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How to design when activity based working is the new normal

Much more than hot desking, Activity Based Working (ABW) has become an important aspect of contemporary workplace culture – with many businesses using it as a way to commit to employee welfare and productivity, especially in computer-intensive workplaces.



BY

February 5th, 2018


Since 2010, many of Australia’s largest companies have adopted activity based working as their corporate standard. Many benefits are attributed to ABW, from better use of resources through to cost control, to improved ergonomics and employee satisfaction. But are such benefits measurable? By whom are they measured? And, where?

Typically, an ABW fit-out consists of installing work points or workstations that are easily adjustable, to be used by different employees on an as-needed basis. In practice, this involves a combination of monitor arms for adjustable screens and laptops, network-enabled smartphones for portable communications, height-adjustable desks, and the division of the workplace’s floorplate into zones for quiet working, silent working and collaborative working. There’s a lot to keep on your mind if you want the best possible fit out!

The use of monitor arms sets ABW apart and allows for the easiest change of computer positions for different employee work styles. One way to measure the popularity of ABW in Australia is to consider monitor arm shipments, with Uplifting Solutions, the leading Australian supplier of monitor arms, having supplied over 40,000 monitor arm units in the past 12 months alone.

Corporate fit-out and refurbishment activity has seen ABW concentrated in key sectors. In Australia, where it is thriving perhaps more than anywhere else, the trend is almost exclusively private sector, with finance predominating. Macquarie Bank was one of the first to formally implement ABW, followed by Westpac, NAB, CBA, ANZ and Rabobank.

Cost savings emerge from reductions in the staff-to-desk ratio, commonly for most financial institutions at 85 per cent. That is, 85 desks to every 100 staff members. Some consulting firms, such as PWC, with a higher proportion of out-of-office staff such as auditors, can run a ratio of up to 50 per cent – or one desk for every two staff members.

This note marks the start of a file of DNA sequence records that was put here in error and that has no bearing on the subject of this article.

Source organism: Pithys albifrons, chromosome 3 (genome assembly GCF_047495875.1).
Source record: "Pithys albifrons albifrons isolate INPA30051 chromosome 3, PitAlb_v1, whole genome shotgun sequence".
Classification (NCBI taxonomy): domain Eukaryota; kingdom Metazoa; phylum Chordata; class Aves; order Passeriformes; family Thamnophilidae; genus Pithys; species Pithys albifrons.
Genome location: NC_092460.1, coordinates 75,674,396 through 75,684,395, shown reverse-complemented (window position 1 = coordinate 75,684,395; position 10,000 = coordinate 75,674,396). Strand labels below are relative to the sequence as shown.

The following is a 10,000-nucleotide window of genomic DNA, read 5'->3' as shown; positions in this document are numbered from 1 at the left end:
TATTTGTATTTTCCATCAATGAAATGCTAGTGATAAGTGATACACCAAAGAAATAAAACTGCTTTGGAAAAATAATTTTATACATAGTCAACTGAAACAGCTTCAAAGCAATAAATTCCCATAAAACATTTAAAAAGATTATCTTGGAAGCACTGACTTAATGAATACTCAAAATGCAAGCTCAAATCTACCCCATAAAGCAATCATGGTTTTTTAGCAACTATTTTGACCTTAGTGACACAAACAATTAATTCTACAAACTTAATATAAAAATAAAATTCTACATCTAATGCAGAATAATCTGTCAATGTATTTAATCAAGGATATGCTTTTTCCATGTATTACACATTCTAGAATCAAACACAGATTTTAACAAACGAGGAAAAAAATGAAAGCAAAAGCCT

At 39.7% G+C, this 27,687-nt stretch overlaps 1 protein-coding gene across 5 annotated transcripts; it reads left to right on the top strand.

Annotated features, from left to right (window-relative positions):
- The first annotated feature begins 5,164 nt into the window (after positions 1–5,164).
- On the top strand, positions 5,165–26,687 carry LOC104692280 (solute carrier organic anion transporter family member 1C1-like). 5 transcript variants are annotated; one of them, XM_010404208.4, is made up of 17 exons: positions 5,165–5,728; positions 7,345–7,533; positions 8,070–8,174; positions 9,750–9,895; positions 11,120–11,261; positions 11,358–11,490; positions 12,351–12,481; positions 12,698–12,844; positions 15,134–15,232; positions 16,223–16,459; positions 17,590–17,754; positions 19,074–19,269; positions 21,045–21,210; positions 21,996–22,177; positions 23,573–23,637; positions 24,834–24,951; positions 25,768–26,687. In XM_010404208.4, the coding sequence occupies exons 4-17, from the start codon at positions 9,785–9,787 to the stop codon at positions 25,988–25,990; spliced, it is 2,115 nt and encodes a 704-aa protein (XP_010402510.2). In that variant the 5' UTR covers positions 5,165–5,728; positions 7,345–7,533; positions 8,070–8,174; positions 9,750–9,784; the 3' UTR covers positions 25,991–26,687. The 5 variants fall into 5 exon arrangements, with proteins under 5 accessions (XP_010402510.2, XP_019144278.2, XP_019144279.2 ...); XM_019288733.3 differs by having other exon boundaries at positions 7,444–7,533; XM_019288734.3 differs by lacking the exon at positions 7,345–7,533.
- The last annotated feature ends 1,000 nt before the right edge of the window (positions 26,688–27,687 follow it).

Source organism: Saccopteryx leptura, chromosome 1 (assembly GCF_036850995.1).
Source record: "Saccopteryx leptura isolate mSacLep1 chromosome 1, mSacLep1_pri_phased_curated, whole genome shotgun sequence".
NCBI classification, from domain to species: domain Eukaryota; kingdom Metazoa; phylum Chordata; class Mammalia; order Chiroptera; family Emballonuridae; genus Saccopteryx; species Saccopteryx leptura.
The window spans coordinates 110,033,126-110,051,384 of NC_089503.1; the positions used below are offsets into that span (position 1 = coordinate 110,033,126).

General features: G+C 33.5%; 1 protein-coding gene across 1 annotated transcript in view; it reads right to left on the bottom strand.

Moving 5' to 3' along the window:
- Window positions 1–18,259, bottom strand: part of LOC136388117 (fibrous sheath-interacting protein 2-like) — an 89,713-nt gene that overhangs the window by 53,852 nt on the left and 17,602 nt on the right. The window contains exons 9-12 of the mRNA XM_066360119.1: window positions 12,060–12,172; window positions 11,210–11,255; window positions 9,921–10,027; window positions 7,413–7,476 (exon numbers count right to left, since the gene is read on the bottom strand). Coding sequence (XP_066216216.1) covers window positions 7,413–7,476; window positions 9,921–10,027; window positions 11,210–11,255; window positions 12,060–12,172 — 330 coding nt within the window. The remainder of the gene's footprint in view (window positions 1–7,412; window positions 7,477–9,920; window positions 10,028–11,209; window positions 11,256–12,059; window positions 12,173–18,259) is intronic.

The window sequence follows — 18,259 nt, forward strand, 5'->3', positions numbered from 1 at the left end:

Over the past eight years, the Westpac Group, has installed more than 35,000 monitor arms in more than 300 different locations throughout Australia. Uplifting monitor arms are the corporate standard for both Westpac and St George Bank retail branches, as well as throughout Westpac Group administrative offices. For one Sydney ABW fit-out alone, five different types of monitor arms were used, totalling a huge roll-out of over 10,000 individual units.

Similarly, the Commonwealth Bank of Australia is applying ABW principles to all new offices. Again, Uplifting monitor arms are the corporate standard and are used by bank tellers, financial traders, software developers, designers, accountants, administrators and security analysts in a wide variety of roles and locations throughout the organisation.

It is not only the financial sector that currently benefits from this favoured product type, however. Telstra, Australia’s largest telecommunications company, initiated a new corporate program known as the “future way of working” in 2014. With over 28,000 monitor arms now installed on 14,000 Telstra desktops, tomorrow’s way of working has arrived, today.

Author note: David Parker is the founder and managing director of Sydney-based Uplifting Solutions Pty Ltd. He has a Bachelor of Economics from the University of Sydney and a Master of Science from the University of Brighton, UK.


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